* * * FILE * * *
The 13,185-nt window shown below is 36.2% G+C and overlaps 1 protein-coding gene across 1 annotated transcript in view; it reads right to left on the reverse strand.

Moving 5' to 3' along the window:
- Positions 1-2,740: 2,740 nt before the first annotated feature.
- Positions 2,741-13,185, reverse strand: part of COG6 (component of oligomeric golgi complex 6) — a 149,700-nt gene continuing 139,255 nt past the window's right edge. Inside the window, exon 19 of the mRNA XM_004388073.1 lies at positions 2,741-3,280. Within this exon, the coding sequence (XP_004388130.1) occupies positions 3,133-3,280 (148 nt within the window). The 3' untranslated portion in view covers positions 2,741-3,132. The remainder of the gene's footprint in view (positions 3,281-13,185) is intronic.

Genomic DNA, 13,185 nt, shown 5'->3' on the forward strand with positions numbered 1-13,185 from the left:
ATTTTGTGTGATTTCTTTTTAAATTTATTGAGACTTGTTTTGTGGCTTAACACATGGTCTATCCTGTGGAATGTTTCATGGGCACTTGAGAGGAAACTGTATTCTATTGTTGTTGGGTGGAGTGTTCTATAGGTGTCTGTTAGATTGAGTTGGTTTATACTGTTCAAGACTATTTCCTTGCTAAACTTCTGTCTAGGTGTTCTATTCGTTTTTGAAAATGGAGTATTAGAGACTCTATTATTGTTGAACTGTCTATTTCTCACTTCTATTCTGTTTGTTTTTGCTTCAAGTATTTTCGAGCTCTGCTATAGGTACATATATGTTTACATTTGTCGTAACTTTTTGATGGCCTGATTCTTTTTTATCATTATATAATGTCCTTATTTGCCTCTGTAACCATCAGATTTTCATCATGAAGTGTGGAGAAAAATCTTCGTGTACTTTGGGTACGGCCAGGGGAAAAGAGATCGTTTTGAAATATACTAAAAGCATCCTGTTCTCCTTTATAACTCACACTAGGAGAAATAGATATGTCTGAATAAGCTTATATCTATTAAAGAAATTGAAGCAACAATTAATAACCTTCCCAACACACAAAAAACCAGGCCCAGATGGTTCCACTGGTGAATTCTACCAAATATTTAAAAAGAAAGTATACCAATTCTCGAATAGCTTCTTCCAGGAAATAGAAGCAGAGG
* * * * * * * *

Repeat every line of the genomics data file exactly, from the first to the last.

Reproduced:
The 13,185-nt window shown below is 36.2% G+C and overlaps 1 protein-coding gene across 1 annotated transcript in view; it reads right to left on the reverse strand.

Moving 5' to 3' along the window:
- Positions 1-2,740: 2,740 nt before the first annotated feature.
- Positions 2,741-13,185, reverse strand: part of COG6 (component of oligomeric golgi complex 6) — a 149,700-nt gene continuing 139,255 nt past the window's right edge. Inside the window, exon 19 of the mRNA XM_004388073.1 lies at positions 2,741-3,280. Within this exon, the coding sequence (XP_004388130.1) occupies positions 3,133-3,280 (148 nt within the window). The 3' untranslated portion in view covers positions 2,741-3,132. The remainder of the gene's footprint in view (positions 3,281-13,185) is intronic.

Genomic DNA, 13,185 nt, shown 5'->3' on the forward strand with positions numbered 1-13,185 from the left:
ATTTTGTGTGATTTCTTTTTAAATTTATTGAGACTTGTTTTGTGGCTTAACACATGGTCTATCCTGTGGAATGTTTCATGGGCACTTGAGAGGAAACTGTATTCTATTGTTGTTGGGTGGAGTGTTCTATAGGTGTCTGTTAGATTGAGTTGGTTTATACTGTTCAAGACTATTTCCTTGCTAAACTTCTGTCTAGGTGTTCTATTCGTTTTTGAAAATGGAGTATTAGAGACTCTATTATTGTTGAACTGTCTATTTCTCACTTCTATTCTGTTTGTTTTTGCTTCAAGTATTTTCGAGCTCTGCTATAGGTACATATATGTTTACATTTGTCGTAACTTTTTGATGGCCTGATTCTTTTTTATCATTATATAATGTCCTTATTTGCCTCTGTAACCATCAGATTTTCATCATGAAGTGTGGAGAAAAATCTTCGTGTACTTTGGGTACGGCCAGGGGAAAAGAGATCGTTTTGAAATATACTAAAAGCATCCTGTTCTCCTTTATAACTCACACTAGGAGAAATAGATATGTCTGAATAAGCTTATATCTATTAAAGAAATTGAAGCAACAATTAATAACCTTCCCAACACACAAAAAACCAGGCCCAGATGGTTCCACTGGTGAATTCTACCAAATATTTAAAAAGAAAGTATACCAATTCTCGAATAGCTTCTTCCAGGAAATAGAAGCAGAGG